Motorists & Parking
The New York City Truck Route Network is a set of roads that commercial vehicles must use in New York City. This network is comprised of two distinct classes of roadways, Local Truck Routes and Through Truck Routes. The Network is defined in Section 4-13 (pdf) of the New York City Traffic Rules.
What types of vehicles must use the Truck Route Network?
All vehicles defined as a truck (two axles and six tires, or three or more axles) are required to follow the Truck Route Network. Commercial vehicles that do not meet the definition of a truck (pdf) are not required to follow this network, but must follow all posted signage regarding the operation of commercial vehicles. Learn more about roadway restrictions for commercial vehicles.
How do I know which streets are part of the Truck Route Network?
What's the difference between Local and Through routes?
The type of truck route that you must take depends on the origin and destination of your trip.
The Local Truck Route Network is designated for trucks with an origin and destination within a borough. This includes trucks that are traveling to make a delivery, or for loading or servicing. Trucks should only use non-designated routes for the purpose at the beginning or end of a trip, when traveling between their origin/destination and a truck route.
The Through Truck Route Network is primarily composed of major urban arterials and highways and must be used by trucks that have neither an origin or destination within the borough.
For example, a truck trip that starts in Staten Island and ends in Queens would be required to use the Through Route Network while passing through the borough of Brooklyn en route to Queens. If the destination in Queens was not immediately accessible from the Through Truck Route, the driver would then have to travel on the Local Truck Route Network to complete his or her trip. However, a truck going from one end of Queens to the other is permitted to travel on the local truck route network.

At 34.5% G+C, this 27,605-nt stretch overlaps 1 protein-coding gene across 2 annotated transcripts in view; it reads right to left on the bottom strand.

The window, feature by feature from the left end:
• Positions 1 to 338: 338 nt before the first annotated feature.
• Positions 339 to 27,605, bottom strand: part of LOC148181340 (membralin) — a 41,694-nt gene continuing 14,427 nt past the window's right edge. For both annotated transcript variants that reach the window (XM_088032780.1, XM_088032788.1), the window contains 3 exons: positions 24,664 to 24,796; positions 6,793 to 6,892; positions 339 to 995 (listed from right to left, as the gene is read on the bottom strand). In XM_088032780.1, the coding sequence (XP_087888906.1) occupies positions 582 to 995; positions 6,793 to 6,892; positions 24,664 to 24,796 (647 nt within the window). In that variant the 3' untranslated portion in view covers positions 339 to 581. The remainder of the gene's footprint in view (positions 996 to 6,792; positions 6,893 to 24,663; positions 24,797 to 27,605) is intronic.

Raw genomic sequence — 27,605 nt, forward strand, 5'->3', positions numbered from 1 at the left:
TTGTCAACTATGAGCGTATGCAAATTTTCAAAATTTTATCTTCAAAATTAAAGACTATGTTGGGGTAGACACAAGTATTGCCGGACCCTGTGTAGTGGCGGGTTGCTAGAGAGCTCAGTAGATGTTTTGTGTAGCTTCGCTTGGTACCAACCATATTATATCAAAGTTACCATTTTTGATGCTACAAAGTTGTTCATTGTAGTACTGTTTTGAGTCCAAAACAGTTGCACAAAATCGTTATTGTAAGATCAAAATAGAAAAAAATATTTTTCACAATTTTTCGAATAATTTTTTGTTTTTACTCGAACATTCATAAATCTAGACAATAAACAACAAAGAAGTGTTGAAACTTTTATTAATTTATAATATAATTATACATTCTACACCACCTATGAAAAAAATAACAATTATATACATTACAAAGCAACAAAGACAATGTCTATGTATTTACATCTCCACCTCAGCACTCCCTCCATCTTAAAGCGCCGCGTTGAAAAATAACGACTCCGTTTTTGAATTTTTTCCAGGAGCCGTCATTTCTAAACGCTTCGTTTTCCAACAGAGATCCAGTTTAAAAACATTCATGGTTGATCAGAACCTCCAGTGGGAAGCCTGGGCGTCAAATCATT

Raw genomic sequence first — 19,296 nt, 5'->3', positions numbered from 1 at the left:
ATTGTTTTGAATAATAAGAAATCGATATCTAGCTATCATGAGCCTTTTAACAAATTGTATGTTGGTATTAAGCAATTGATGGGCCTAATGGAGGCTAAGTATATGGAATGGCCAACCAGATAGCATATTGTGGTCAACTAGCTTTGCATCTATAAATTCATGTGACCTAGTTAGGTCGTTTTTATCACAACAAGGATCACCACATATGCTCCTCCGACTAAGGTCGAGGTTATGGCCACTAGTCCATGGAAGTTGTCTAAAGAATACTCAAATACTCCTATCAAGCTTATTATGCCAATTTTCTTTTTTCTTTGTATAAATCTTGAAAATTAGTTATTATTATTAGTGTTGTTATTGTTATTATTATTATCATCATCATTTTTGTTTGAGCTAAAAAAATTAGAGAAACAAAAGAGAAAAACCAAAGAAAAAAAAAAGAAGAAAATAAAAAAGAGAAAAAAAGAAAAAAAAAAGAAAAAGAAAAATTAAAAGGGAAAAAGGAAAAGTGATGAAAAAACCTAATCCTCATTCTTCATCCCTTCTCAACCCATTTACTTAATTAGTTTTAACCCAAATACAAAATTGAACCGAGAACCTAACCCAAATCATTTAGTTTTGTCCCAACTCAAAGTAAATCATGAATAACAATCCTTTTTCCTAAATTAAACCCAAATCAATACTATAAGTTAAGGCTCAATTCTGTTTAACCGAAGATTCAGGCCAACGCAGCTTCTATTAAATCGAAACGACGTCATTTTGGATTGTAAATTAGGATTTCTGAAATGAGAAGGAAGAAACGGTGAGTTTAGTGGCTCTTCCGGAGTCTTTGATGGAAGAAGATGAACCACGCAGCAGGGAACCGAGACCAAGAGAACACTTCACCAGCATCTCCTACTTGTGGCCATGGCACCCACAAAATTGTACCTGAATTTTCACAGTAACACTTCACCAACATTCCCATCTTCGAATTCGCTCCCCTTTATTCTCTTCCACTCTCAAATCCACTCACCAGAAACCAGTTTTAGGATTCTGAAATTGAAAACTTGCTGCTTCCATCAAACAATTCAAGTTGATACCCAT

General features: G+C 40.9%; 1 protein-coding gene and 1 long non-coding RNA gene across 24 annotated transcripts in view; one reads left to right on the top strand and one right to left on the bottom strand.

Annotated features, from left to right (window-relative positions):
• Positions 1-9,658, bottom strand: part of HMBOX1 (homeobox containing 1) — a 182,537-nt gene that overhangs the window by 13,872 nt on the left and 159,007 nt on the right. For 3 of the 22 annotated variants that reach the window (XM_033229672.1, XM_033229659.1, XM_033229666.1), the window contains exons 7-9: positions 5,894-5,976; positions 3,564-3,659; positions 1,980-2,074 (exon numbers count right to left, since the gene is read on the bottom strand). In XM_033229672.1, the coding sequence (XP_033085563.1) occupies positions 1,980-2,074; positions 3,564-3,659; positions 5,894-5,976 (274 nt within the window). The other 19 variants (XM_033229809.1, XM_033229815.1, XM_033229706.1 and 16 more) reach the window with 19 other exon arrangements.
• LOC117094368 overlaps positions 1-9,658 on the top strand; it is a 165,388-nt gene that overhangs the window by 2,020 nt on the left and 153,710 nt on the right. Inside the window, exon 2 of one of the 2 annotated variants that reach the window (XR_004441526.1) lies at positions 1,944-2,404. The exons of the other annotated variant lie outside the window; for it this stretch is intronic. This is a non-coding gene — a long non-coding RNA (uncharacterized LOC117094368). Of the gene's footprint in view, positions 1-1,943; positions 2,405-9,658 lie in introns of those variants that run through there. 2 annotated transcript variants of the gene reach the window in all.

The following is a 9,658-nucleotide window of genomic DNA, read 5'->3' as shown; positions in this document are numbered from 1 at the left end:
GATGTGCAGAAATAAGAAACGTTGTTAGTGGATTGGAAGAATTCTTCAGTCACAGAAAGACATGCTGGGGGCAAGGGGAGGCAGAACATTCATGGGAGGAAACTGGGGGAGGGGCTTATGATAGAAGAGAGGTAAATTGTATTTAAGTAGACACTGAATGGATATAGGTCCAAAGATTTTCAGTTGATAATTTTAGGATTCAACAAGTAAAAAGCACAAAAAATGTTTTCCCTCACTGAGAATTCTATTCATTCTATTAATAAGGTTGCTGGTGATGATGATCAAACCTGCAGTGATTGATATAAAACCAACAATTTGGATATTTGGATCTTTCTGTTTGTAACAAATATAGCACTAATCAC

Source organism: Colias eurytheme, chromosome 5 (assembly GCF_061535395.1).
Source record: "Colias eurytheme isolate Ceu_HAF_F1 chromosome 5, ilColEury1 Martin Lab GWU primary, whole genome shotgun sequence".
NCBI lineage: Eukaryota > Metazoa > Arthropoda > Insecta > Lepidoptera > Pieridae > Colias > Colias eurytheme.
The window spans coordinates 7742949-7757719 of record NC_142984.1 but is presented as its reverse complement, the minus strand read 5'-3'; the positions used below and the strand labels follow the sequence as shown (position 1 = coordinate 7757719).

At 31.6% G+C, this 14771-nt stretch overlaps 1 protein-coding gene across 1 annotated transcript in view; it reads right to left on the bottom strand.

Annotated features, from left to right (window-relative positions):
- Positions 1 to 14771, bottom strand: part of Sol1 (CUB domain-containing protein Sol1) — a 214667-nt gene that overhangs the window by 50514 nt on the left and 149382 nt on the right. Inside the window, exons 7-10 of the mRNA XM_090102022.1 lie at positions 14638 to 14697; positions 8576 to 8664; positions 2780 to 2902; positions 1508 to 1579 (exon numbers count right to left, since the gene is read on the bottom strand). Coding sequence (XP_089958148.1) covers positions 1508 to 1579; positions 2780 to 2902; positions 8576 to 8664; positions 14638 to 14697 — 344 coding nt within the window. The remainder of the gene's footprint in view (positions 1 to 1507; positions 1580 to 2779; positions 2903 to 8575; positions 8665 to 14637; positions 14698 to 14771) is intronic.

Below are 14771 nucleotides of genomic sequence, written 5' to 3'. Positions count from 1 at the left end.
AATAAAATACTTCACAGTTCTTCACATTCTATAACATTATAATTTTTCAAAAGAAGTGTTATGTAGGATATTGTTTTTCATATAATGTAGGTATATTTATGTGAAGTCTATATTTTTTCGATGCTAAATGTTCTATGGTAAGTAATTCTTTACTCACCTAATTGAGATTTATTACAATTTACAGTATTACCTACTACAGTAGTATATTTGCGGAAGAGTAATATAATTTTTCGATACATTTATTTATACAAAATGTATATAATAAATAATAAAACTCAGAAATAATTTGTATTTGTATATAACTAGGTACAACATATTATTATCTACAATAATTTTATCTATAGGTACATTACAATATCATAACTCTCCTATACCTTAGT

Manhattan and Staten Island contain Limited Truck Zones with special time and size restrictions. Please refer to Section 4-08 (pdf) of the New York City Traffic Rules for more information.
What if my destination is not located on a Truck Route?
An operator is allowed to travel on a street that is not a designated truck route for the purpose of arriving at his or her destination.When accessing such a location, the operator must leave a designated truck route at the intersection that is nearest to his/her destination, proceed by the most direct route, and then return to the nearest designated truck route using the most direct route. If the operator has additional destinations in the same general area, he/she may proceed by the most direct route to his/her next destination without returning to a designated truck route, provided that the operator's next destination does not require crossing a designated truck route.
Exceptions to the Truck Route Regulations
These rules do not apply to authorized emergency vehicles and authorized public utility company vehicles engaged in an emergency operation as defined in Section 114-b (pdf) of the New York State Vehicle and Traffic Law.
Enforcement of the Truck Route Regulations
Truck drivers must always have on hand a bill of lading, or similar document, showing the points of origin and destination of the trip. Drivers must present for inspection on request of a law enforcement officer or other authorized person. The presence of signage is not required to enforce Truck Route regulations.